Senior Maya Koch celebrates Rosh Hashannah

Kayla Holcomb, Staff Writer

Rosh Hashannah is the Jewish new year, literally translated from Hebrew
as “beginning of the year.”
The two day celebration begins on the first day of Tishrei, the first
month of the Jewish calendar, roughly equivalent to the end of
September.
Like the New Year, most Americans celebrate on December 31st and
January 1st,. This holiday has a different meaning for each person.
For Senior Maya Koch, Rosh Hashannah is a time of “reflection, and
looking forward to the coming year.”
On Rosh Hashanah, Jewish families and friends gather to celebrate with
traditional customs, such as dipping apples in honey, symbolizing the
wish for a sweet new year, or eating a special round challah bread,
reflecting the cyclical turning of the years.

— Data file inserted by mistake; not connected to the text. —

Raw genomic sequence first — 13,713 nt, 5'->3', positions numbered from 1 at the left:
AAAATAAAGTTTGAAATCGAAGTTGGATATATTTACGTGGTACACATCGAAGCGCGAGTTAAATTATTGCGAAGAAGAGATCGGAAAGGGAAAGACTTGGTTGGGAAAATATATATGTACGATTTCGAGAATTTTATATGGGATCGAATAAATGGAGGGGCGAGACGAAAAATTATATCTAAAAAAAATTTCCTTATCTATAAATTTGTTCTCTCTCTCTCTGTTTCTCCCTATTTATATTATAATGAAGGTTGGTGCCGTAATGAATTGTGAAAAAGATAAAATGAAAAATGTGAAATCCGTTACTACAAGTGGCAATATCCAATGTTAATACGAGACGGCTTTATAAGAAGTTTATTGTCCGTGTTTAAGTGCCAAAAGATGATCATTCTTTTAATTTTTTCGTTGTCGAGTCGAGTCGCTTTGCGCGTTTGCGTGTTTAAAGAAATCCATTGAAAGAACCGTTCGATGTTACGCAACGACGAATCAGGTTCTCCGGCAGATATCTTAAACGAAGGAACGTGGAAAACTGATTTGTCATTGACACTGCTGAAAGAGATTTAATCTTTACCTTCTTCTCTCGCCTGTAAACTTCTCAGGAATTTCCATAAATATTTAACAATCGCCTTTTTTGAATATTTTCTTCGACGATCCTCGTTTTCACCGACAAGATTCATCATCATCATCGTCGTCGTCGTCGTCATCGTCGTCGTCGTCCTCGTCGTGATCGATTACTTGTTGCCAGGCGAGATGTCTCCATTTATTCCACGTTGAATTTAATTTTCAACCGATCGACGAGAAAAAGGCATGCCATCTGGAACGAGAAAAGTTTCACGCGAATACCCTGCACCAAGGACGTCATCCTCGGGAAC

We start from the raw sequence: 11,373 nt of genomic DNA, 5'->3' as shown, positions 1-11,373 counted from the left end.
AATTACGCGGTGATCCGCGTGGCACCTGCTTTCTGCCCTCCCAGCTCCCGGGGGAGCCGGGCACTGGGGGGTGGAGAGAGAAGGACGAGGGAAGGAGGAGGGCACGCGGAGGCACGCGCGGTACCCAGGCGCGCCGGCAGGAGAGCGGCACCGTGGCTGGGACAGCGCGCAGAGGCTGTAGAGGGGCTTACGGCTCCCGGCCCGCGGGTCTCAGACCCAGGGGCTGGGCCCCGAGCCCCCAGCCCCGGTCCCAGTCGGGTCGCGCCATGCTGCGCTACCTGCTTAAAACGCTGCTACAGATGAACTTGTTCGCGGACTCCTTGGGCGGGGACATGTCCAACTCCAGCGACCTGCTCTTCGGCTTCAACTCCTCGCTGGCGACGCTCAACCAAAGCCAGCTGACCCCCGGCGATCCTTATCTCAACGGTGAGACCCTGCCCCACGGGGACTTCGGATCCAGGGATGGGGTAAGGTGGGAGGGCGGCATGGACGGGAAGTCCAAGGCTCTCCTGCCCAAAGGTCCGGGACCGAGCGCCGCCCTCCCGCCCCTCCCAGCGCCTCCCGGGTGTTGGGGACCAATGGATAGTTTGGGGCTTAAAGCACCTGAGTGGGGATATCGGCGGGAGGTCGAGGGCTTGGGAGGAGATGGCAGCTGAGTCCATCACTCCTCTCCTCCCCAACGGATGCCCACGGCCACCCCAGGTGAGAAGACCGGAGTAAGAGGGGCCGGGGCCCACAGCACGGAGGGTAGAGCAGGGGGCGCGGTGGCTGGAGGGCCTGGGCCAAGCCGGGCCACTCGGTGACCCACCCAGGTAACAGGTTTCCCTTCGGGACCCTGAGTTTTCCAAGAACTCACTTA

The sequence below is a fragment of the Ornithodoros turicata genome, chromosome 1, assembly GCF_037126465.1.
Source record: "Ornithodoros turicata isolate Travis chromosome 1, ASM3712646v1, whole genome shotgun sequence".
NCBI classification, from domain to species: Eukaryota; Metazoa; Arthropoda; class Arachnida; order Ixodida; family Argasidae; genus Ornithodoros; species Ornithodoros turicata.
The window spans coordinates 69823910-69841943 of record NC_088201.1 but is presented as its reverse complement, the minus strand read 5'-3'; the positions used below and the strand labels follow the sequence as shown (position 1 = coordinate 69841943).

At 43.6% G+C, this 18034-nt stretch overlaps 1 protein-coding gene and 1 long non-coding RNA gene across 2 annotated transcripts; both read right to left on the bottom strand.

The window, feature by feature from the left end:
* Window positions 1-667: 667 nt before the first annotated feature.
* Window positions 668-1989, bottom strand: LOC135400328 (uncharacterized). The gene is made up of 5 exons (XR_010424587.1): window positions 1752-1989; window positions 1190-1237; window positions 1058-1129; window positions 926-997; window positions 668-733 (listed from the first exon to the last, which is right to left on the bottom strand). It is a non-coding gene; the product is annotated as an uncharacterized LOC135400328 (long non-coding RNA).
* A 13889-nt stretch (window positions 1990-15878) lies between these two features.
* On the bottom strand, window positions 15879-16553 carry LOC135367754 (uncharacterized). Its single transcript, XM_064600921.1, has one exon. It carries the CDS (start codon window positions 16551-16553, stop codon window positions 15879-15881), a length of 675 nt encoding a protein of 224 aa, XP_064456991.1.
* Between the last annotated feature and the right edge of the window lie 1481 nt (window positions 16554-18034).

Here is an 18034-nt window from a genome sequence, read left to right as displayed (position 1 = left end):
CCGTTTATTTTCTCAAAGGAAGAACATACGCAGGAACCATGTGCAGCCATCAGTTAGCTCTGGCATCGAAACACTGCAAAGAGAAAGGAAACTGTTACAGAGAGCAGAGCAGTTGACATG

Usually, much of the day is spent in religious services which often
focus on the concept of God’s sovereignty.
“The service involves a lot of singing songs of prayer and listening
to the rabbi speak,” Koch said. “There are also a few Torah readings.”
Rosh Hashannah is one of the most important Jewish holidays outside of
Yom Kippur (the day of atonement) and Passover (a festival that
celebrates the deliverance of the Jewish people from slavery in
Egypt). “Almost all religious Jews celebrate it, and if they don’t,
it’s either because they have a more secular lifestyle, or because of
conflict with work, school, family emergency, etc.,” Koch said.
“My family makes a point of going to Rosh Hashannah services every
year. Since Jews are a diaspora community, we find it important to
hold on to traditions, because that is the only surefire way to
preserve our culture,” Koch said.
The Jewish people are diverse because they are in a worldwide
diaspora. Across the religion are many ethnic groups, such as the
Kaifeng Jews in China.
Despite a variety of different cultural practices, religion is a
consistently unifying force across the globe. For the many Jewish
communities out there, Rosh Hashannah is a bittersweet holiday.
Though reflecting on the past can be sad, the Jewish people continue
each year to look forward to future with hopes of the new and better
things to come.